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How Can I Tell If My Child Needs to Lose Weight?


By Linda Hepler

Six-year-old Carlos is tall for his age. Although somewhat “stocky,” he doesn’t appear to be overweight. His friend Luke is a head shorter than Carlos but far rounder. Which child is at risk for childhood obesity?

Actually, both may be. Studies estimate that as many as 20-30% of American children today are overweight or at risk for overweight. But it’s not always easy to tell at a glance. In fact, the American Academy of Pediatrics urges a yearly “obesity checkup” for all children, whether they appear slim or chubby.

From Risk to Reality

The fact of the matter is that overweight children often become overweight adults. And both children and adults who are overweight are at risk for health problems such as diabetes, high blood pressure and high cholesterol levels, orthopedic problems and depression, to name just a few.

The good news is that scientists know much more these days about the factors that predict obesity in children. And armed with this knowledge, parents can work toward preventing their children from becoming overweight. And if already overweight, the issue can be addressed before a child becomes obese.

Factors That Can’t Be Modified

Some predictors of childhood obesity can’t be modified. Ethnic factors such as African American or Hispanic heritage are an example; approximately twice as many of these children are overweight than their Caucasian peers.

Another factor is parental obesity. If one parent is overweight, a child is more susceptible to overweight. If both parents are overweight, this doubles a child’s risk of obesity. This may be due to environmental influences (such as unhealthy eating habits) or the genetic predisposition to burn calories more slowly than others.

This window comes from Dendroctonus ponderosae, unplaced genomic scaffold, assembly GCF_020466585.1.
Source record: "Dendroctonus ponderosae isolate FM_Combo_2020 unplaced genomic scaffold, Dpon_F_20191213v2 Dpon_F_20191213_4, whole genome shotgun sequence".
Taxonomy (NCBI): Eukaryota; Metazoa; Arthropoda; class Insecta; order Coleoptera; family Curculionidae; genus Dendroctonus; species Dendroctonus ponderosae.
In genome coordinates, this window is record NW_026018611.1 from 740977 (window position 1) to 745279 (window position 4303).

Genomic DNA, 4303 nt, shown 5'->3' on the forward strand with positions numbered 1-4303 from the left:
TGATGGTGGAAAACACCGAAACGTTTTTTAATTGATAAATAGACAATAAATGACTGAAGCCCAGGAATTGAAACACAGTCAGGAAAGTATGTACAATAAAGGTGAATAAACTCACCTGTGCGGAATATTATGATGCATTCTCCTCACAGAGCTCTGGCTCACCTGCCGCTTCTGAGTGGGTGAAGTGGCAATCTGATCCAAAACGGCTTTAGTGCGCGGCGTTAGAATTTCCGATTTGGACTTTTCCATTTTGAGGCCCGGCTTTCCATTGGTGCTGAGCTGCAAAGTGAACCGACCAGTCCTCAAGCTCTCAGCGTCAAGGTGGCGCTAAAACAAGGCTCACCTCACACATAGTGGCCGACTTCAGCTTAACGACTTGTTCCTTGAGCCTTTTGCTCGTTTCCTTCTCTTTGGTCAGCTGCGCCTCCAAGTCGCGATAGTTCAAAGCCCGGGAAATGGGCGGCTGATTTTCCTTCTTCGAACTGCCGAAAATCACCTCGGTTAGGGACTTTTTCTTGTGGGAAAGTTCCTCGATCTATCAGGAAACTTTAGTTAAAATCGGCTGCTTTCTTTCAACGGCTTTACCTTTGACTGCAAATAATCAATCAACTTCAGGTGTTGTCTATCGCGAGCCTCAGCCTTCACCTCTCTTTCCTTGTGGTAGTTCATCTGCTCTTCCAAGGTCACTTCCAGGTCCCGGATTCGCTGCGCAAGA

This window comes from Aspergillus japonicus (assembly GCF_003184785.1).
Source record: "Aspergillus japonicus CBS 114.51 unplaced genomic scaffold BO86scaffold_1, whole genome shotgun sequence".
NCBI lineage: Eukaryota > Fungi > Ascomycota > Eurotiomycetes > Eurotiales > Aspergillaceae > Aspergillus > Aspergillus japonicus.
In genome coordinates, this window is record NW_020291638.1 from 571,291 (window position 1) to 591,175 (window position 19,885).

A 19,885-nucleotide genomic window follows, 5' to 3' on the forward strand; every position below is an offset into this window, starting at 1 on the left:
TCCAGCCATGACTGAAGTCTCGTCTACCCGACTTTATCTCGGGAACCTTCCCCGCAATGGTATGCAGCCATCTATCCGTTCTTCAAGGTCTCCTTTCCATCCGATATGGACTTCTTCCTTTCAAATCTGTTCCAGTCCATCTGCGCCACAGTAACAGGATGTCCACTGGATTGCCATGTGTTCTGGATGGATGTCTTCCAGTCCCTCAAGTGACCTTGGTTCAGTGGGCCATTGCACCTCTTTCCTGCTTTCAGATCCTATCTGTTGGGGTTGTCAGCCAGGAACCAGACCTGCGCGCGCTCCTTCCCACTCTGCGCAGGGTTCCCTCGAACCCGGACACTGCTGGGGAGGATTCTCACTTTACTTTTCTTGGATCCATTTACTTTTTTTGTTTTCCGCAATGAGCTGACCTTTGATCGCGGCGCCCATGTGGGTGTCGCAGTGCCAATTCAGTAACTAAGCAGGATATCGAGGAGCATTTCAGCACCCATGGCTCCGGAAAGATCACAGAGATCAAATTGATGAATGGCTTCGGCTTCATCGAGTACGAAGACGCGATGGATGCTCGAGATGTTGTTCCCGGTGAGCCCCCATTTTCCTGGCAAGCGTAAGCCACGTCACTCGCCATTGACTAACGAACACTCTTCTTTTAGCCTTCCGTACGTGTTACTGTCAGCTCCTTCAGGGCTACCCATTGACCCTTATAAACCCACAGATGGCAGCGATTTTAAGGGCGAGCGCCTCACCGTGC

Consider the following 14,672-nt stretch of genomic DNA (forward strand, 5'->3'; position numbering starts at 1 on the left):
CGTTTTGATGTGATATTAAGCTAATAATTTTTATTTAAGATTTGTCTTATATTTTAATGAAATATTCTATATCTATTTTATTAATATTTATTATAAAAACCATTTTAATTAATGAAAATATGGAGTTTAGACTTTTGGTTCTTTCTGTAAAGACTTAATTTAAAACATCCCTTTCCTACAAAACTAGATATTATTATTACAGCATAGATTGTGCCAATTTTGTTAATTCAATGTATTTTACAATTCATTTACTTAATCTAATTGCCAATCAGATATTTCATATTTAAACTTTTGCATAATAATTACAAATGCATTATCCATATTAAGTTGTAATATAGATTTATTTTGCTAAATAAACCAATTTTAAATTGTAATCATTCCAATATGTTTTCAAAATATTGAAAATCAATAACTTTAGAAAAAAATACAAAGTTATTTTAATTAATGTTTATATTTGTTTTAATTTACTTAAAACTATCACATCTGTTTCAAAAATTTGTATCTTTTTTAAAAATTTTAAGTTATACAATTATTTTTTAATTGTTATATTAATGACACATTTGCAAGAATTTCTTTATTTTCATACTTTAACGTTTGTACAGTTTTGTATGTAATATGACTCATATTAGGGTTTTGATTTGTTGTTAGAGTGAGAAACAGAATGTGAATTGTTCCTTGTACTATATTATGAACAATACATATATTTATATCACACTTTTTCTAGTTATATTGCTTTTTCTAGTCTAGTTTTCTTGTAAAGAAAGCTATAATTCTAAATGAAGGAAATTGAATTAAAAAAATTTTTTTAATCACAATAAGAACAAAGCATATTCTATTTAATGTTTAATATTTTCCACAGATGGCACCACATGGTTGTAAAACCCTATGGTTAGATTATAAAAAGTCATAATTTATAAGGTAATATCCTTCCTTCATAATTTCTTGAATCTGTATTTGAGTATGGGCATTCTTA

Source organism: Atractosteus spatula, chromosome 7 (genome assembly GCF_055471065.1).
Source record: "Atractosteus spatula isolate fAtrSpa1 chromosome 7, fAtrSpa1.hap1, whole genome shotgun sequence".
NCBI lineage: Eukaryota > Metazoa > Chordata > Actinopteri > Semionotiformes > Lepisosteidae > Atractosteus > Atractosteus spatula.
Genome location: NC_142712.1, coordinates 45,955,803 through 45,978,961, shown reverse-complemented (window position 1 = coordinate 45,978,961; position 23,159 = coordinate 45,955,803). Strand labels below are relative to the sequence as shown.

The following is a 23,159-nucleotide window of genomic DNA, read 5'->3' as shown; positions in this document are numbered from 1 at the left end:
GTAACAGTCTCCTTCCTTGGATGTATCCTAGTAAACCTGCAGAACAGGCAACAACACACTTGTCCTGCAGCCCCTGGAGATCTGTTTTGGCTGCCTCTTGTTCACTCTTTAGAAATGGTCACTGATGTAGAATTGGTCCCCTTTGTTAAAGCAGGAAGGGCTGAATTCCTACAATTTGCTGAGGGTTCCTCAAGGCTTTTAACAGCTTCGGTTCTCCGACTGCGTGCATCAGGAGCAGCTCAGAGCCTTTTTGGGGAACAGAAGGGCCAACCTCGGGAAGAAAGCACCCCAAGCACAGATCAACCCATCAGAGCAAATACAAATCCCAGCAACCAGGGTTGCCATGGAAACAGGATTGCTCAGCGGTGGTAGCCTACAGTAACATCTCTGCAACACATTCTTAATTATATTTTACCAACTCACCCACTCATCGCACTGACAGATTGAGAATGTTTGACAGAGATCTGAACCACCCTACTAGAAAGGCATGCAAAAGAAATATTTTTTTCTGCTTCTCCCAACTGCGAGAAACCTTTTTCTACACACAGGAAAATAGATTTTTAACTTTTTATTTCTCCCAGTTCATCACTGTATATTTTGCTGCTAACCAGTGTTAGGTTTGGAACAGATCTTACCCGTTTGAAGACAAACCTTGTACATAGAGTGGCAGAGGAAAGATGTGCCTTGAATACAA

Modifiable Factors

Many factors that predispose children to overweight can be altered. The bottom line is that if a child takes in too many calories and expends too little energy—he or she is at risk for obesity. Encouraging physical activity while promoting a healthy diet, both in the home and in the school setting, can help to prevent overweight.

The Obesity Checkup

Your child’s physician can help you to determine whether your child is already overweight or at risk for overweight. This is done by calculating your child’s “body mass index” (BMI), a height-to-weight ratio. Age and gender are also considered in this calculation. This is because children's amount of body fat varies by age and because boys and girls mature at different times. If your child is heavier than 85-95% of children the same age, gender, and height—then he or she is considered to be overweight.

The physician can help with obesity prevention ideas, too. Small steps, such as limiting the amount of time spent in front of the television or computer, reducing the number of fast food meals consumed, and offering a variety of healthy foods, such as fruits, vegetables, grains, and proteins—go a long way in promoting the lifestyle changes needed to prevent future problems.



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